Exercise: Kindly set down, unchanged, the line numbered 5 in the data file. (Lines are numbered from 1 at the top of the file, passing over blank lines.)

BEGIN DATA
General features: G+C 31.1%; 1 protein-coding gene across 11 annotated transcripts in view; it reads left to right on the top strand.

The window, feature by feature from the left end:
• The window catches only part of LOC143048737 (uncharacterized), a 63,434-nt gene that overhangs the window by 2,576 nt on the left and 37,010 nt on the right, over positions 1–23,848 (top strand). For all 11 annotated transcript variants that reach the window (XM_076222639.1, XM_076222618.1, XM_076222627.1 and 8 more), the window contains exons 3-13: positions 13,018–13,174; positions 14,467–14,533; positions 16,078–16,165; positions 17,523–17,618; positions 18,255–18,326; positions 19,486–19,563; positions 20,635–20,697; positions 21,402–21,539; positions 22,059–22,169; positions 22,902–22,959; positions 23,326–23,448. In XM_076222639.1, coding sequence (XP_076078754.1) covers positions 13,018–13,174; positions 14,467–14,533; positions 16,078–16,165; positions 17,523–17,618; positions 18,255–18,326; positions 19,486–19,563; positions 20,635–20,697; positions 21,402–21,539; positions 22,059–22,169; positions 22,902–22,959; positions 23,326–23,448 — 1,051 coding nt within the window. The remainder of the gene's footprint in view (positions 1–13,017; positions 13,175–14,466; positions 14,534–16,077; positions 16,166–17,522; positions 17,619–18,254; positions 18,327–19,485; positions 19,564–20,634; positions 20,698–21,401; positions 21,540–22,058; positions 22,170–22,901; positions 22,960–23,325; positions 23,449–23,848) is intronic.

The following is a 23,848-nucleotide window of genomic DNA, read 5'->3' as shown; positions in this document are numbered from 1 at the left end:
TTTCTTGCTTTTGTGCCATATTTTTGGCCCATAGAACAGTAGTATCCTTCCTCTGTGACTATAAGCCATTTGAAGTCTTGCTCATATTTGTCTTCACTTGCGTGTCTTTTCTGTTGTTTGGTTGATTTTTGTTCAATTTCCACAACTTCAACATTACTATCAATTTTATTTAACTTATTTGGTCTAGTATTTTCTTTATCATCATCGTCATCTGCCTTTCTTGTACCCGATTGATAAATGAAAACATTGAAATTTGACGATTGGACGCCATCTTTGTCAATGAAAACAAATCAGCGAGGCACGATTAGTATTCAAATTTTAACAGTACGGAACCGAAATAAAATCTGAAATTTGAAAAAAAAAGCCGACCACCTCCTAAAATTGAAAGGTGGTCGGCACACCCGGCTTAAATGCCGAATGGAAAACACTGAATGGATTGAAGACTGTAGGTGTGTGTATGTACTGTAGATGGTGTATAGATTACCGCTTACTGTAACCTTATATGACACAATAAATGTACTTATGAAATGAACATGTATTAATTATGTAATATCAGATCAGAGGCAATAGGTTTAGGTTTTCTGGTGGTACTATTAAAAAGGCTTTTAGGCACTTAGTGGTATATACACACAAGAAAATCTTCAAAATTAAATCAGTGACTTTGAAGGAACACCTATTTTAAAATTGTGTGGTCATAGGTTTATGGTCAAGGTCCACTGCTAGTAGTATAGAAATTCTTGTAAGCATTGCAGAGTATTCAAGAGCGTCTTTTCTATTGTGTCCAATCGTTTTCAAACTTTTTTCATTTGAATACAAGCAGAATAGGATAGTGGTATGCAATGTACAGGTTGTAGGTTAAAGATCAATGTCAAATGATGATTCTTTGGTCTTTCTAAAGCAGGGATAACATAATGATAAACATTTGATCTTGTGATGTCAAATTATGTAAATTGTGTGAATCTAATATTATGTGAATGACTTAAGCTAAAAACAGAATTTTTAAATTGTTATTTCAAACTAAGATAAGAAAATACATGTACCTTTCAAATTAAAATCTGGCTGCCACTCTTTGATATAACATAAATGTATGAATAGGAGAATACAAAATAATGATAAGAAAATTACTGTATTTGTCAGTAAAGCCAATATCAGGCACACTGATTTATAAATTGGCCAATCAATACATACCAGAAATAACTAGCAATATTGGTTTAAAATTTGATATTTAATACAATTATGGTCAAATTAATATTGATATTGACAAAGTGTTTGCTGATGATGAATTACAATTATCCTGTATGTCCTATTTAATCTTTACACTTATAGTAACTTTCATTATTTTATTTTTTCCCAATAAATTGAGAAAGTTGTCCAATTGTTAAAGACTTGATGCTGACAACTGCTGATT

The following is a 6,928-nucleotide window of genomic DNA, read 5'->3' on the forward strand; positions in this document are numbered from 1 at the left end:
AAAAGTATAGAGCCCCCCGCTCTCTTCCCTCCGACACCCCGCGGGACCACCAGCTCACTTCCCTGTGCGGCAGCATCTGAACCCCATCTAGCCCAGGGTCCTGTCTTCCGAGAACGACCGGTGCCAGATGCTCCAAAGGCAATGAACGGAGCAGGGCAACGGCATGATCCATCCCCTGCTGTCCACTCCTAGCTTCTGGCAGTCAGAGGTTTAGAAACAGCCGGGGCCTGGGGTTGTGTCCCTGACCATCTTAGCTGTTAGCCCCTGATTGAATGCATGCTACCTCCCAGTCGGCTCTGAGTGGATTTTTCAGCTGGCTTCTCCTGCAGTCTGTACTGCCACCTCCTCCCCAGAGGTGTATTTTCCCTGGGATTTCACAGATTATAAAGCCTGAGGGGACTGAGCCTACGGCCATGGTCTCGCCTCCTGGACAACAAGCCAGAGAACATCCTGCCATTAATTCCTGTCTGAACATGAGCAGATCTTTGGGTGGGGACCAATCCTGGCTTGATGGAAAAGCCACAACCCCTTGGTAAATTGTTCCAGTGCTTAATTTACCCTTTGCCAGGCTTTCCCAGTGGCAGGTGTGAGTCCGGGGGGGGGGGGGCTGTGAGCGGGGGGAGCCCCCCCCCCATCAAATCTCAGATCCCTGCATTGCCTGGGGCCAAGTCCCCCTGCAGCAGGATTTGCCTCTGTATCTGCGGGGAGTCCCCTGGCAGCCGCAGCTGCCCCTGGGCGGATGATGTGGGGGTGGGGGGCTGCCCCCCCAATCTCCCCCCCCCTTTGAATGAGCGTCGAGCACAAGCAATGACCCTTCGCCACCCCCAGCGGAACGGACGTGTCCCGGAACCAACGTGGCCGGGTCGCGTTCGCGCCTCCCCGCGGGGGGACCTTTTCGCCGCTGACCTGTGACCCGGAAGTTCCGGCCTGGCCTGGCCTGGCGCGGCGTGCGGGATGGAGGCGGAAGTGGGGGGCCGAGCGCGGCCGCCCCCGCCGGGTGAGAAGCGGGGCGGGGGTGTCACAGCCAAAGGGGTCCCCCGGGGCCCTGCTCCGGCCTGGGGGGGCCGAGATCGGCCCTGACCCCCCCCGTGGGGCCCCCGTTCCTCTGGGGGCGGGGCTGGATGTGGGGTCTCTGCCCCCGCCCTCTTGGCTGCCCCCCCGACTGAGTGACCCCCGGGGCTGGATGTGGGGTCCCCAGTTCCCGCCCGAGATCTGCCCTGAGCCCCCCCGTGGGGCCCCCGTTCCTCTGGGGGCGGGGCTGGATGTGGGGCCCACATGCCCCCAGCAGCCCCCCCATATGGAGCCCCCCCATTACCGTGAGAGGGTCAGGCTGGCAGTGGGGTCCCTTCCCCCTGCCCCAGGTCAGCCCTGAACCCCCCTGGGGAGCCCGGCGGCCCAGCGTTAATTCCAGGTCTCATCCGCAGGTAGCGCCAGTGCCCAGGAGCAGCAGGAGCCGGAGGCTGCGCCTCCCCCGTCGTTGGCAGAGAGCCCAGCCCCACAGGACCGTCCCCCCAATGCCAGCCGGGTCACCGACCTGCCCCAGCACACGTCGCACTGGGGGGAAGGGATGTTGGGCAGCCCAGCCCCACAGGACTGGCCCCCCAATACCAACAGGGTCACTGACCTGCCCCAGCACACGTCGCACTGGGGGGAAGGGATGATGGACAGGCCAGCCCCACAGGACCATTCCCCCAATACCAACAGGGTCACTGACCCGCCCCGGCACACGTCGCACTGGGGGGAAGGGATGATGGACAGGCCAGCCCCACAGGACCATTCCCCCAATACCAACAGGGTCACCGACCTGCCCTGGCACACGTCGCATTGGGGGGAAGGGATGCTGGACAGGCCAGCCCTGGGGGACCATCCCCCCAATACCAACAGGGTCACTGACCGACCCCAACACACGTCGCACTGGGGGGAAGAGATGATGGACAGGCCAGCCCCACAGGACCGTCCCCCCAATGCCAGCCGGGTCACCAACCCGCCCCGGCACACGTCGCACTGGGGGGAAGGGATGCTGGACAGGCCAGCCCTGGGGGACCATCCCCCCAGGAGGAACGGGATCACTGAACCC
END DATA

TTTCTTGCTTTTGTGCCATATTTTTGGCCCATAGAACAGTAGTATCCTTCCTCTGTGACTATAAGCCATTTGAAGTCTTGCTCATATTTGTCTTCACTTGCGTGTCTTTTCTGTTGTTTGGTTGATTTTTGTTCAATTTCCACAACTTCAACATTACTATCAATTTTATTTAACTTATTTGGTCTAGTATTTTCTTTATCATCATCGTCATCTGCCTTTCTTGTACCCGATTGATAAATGAAAACATTGAAATTTGACGATTGGACGCCATCTTTGTCAATGAAAACAAATCAGCGAGGCACGATTAGTATTCAAATTTTAACAGTACGGAACCGAAATAAAATCTGAAATTTGAAAAAAAAAGCCGACCACCTCCTAAAATTGAAAGGTGGTCGGCACACCCGGCTTAAATGCCGAATGGAAAACACTGAATGGATTGAAGACTGTAGGTGTGTGTATGTACTGTAGATGGTGTATAGATTACCGCTTACTGTAACCTTATATGACACAATAAATGTACTTATGAAATGAACATGTATTAATTATGTAATATCAGATCAGAGGCAATAGGTTTAGGTTTTCTGGTGGTACTATTAAAAAGGCTTTTAGGCACTTAGTGGTATATACACACAAGAAAATCTTCAAAATTAAATCAGTGACTTTGAAGGAACACCTATTTTAAAATTGTGTGGTCATAGGTTTATGGTCAAGGTCCACTGCTAGTAGTATAGAAATTCTTGTAAGCATTGCAGAGTATTCAAGAGCGTCTTTTCTATTGTGTCCAATCGTTTTCAAACTTTTTTCATTTGAATACAAGCAGAATAGGATAGTGGTATGCAATGTACAGGTTGTAGGTTAAAGATCAATGTCAAATGATGATTCTTTGGTCTTTCTAAAGCAGGGATAACATAATGATAAACATTTGATCTTGTGATGTCAAATTATGTAAATTGTGTGAATCTAATATTATGTGAATGACTTAAGCTAAAAACAGAATTTTTAAATTGTTATTTCAAACTAAGATAAGAAAATACATGTACCTTTCAAATTAAAATCTGGCTGCCACTCTTTGATATAACATAAATGTATGAATAGGAGAATACAAAATAATGATAAGAAAATTACTGTATTTGTCAGTAAAGCCAATATCAGGCACACTGATTTATAAATTGGCCAATCAATACATACCAGAAATAACTAGCAATATTGGTTTAAAATTTGATATTTAATACAATTATGGTCAAATTAATATTGATATTGACAAAGTGTTTGCTGATGATGAATTACAATTATCCTGTATGTCCTATTTAATCTTTACACTTATAGTAACTTTCATTATTTTATTTTTTCCCAATAAATTGAGAAAGTTGTCCAATTGTTAAAGACTTGATGCTGACAACTGCTGATT